From Forgotten Realms to Red Steel: Here's That Full D&D Setting Sales Chart

Whether this will end a thousand internet arguments or fuel another thousand, Ben Riggs, author of Slaying the Dragon: A Secret History of Dungeons and Dragons, has finally published the combined chart of cumulative sales for every AD&D setting from 1979 to 1999.

Forgotten Realms, Greyhawk, Oriental Adventures, and Dragonlance lead the pack. The least selling setting was Red Steel in 1994. There was a clear decline in sales of all settings from 1989 onwards, so that's not necessary a comment on quality. Planescape, certainly a cult favourite, sold surprisingly few copies.


In order, the best-selling settings were:
  1. Forgotten Realms
  2. Greyhawk
  3. Oriental Adventures
  4. Dragonlance
  5. Ravenloft
  6. Dark Sun
  7. Spelljammer
  8. Lankhmar
  9. Al-Qadim
  10. Planescape
  11. Birthright
  12. Maztica
  13. Karameikos
  14. Red Steel

dndsales.jpg


These stats were compiled as part of his research into his book, Slaying the Dragon: A Secret History of Dungeons and Dragons, which you should totally buy.


Let's dive into some individual sales charts! Note, these are for the primary setting product, not for additional adventures, supplements, etc.

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al-qadim.jpg
lankhmar.jpg
darksun.jpg
ravenloft.jpg
realms.jpg
dragonlance.jpg
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greyhawk.jpg
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Parmandur

Book-Friend
A lot of people equate generic with boring. Personally I don't think generic is a particularly accurate term anyways.
They also equate Vanilla with boring, when literal wars have been fought over how desirable Vanilla is. When I say the Forgotten Realms is "generic," I mean it is archetypal of the tropes of the Fantasy genre: when Joe or Jane Bloe off the street is asked what constitutes "Fantasy fiction," odds are that the Forgotten Realms has them covered.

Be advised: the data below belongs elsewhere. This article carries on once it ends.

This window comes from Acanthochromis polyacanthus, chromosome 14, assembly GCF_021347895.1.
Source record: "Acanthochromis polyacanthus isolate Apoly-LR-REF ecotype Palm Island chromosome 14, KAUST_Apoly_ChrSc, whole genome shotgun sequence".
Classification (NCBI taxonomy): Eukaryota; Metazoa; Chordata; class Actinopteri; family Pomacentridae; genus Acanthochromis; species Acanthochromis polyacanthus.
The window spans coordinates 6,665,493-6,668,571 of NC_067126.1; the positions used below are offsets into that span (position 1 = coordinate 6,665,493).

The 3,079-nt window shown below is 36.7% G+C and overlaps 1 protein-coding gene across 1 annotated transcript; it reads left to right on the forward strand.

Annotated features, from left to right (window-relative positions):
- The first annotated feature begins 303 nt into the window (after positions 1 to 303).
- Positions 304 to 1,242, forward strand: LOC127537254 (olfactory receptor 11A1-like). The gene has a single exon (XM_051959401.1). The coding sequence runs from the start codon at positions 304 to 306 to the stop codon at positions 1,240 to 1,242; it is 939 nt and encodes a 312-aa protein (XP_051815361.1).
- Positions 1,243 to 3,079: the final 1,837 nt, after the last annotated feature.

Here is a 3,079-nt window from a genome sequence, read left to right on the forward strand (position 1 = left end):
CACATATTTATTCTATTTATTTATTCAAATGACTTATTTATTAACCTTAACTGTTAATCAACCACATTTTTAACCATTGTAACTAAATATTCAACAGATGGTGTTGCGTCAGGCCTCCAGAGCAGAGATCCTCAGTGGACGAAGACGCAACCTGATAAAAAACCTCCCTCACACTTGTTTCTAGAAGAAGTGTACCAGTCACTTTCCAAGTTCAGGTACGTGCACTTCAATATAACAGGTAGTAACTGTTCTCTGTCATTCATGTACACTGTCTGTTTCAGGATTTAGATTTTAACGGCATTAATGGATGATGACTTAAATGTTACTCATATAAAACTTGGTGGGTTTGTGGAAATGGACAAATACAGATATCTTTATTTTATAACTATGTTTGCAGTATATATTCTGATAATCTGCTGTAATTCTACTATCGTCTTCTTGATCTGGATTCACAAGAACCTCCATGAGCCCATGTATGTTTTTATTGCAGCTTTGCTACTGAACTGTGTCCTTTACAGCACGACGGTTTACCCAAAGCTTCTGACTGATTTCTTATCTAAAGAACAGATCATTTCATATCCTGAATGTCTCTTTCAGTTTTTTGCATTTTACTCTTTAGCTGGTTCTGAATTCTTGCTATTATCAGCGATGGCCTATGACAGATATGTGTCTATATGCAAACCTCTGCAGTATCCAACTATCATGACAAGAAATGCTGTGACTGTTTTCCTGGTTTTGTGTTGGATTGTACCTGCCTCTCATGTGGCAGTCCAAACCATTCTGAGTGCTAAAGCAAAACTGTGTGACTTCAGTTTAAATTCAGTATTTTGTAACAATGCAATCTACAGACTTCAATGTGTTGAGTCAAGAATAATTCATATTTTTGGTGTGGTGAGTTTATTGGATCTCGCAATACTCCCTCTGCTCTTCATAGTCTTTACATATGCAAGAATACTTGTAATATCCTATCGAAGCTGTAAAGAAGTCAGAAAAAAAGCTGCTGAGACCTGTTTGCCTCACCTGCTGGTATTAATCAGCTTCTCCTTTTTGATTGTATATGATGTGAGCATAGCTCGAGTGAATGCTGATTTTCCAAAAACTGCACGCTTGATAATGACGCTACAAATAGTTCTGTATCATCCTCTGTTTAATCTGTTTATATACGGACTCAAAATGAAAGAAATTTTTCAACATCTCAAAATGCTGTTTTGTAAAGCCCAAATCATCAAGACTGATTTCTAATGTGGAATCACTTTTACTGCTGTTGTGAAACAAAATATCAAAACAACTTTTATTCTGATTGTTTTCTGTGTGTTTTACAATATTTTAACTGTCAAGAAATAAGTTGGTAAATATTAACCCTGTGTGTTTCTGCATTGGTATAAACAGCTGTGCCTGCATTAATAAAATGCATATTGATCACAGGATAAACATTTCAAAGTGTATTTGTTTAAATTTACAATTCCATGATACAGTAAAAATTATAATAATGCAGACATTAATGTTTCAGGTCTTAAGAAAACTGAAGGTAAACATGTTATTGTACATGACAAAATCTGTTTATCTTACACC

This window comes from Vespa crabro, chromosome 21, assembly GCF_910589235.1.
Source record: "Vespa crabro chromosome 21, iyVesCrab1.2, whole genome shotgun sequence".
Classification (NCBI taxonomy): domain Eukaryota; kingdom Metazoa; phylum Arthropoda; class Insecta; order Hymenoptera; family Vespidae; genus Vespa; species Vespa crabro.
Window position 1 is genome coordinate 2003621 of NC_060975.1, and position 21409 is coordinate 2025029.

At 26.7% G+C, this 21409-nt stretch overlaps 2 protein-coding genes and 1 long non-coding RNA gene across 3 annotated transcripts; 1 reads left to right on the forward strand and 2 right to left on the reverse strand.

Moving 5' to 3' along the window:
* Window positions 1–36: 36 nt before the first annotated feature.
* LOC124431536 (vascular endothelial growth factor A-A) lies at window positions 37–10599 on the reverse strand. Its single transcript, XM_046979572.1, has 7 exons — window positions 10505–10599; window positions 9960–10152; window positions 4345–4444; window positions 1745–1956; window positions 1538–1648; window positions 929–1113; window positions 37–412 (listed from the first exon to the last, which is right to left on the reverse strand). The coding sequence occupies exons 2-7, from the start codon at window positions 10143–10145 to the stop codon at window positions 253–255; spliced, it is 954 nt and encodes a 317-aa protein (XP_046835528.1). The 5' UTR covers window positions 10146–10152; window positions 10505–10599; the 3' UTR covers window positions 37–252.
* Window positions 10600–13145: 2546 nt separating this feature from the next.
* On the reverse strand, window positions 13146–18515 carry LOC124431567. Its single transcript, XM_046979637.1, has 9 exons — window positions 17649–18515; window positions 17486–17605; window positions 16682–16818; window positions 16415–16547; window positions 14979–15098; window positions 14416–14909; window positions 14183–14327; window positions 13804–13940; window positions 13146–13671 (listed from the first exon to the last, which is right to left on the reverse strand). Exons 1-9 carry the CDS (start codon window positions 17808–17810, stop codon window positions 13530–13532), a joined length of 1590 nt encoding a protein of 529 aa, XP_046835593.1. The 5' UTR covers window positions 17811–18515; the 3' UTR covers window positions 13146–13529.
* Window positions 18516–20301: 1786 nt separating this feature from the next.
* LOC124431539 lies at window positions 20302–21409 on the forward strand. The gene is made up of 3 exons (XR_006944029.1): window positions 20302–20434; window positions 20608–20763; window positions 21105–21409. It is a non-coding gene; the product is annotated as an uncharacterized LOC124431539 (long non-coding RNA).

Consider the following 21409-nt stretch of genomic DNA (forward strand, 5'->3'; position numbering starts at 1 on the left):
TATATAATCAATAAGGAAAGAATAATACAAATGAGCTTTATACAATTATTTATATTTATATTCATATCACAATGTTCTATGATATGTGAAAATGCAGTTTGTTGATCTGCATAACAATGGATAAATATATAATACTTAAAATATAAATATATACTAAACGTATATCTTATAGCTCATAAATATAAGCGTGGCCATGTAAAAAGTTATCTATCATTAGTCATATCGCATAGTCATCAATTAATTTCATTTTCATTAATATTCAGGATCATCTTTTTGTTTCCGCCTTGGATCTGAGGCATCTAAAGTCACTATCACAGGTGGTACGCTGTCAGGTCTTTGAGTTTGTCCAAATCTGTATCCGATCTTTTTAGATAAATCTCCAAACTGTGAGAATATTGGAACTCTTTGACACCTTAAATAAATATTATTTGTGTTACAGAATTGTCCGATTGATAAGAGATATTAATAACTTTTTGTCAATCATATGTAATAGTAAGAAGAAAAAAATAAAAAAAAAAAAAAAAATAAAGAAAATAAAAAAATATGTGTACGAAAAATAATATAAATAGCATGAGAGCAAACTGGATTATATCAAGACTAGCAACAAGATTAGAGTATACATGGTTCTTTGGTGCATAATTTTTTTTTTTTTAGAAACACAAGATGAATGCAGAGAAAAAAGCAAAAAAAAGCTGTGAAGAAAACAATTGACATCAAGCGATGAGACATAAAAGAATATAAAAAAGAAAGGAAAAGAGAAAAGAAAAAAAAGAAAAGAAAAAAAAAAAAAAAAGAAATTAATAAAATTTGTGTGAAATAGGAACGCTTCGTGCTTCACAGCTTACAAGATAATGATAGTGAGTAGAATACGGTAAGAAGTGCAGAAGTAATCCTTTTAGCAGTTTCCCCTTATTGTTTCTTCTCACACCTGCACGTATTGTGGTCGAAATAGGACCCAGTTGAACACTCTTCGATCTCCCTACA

characteristic of or relating to a class or group of things
Namely, Heroic Fantasy tropes, or really any Fantasy tropes: you can deal with Pharohs and Aslan, and every kind of Fantasy has a corner in the Realms. See also all the below which I feel readily apply to the Forgotten Realms
collective
inclusive

all-inclusive

all-encompassing

broad

comprehensive
sweeping

universal

cross-disciplinary

interdisciplinary
 

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GreyLord

Legend
Ben Riggs here!
These numbers are taken from internal company documents I've been given. As such, they are apparently what the company considered settings. Your points are well taken. But I'm a historian at the mercy of what data has trickled down to us from the past. There's tons of data I don't have. Everything in your post for example. Also, I have no data on the vast majority of novels, and the vast majority of adventures.

Late to reply here, and perhaps you already were able to do this and have that data. Contact Random House. They probably still have the data...somewhere.

You'll need to contact the main offices most likely, if you haven't already. Get an appointment with the CFO or at least have them enable you to get a contact within the main archives for their financial records. They should have some records on the books sales and returns (so not complete information, but a good deal of information).

A LOT of money came from novels in the 90s from what I understand.
 

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